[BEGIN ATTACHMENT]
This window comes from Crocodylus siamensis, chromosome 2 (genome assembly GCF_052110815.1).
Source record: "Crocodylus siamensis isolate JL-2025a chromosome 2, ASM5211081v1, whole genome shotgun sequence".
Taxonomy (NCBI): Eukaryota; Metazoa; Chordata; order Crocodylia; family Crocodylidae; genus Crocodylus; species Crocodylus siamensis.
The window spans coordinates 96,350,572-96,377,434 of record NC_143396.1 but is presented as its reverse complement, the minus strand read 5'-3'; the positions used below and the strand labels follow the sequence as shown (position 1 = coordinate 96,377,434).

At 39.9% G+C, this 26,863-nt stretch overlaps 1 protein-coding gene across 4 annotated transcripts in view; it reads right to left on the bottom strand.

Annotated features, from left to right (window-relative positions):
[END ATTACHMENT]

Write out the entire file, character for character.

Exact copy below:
This window comes from Crocodylus siamensis, chromosome 2 (genome assembly GCF_052110815.1).
Source record: "Crocodylus siamensis isolate JL-2025a chromosome 2, ASM5211081v1, whole genome shotgun sequence".
Taxonomy (NCBI): Eukaryota; Metazoa; Chordata; order Crocodylia; family Crocodylidae; genus Crocodylus; species Crocodylus siamensis.
The window spans coordinates 96,350,572-96,377,434 of record NC_143396.1 but is presented as its reverse complement, the minus strand read 5'-3'; the positions used below and the strand labels follow the sequence as shown (position 1 = coordinate 96,377,434).

At 39.9% G+C, this 26,863-nt stretch overlaps 1 protein-coding gene across 4 annotated transcripts in view; it reads right to left on the bottom strand.

Annotated features, from left to right (window-relative positions):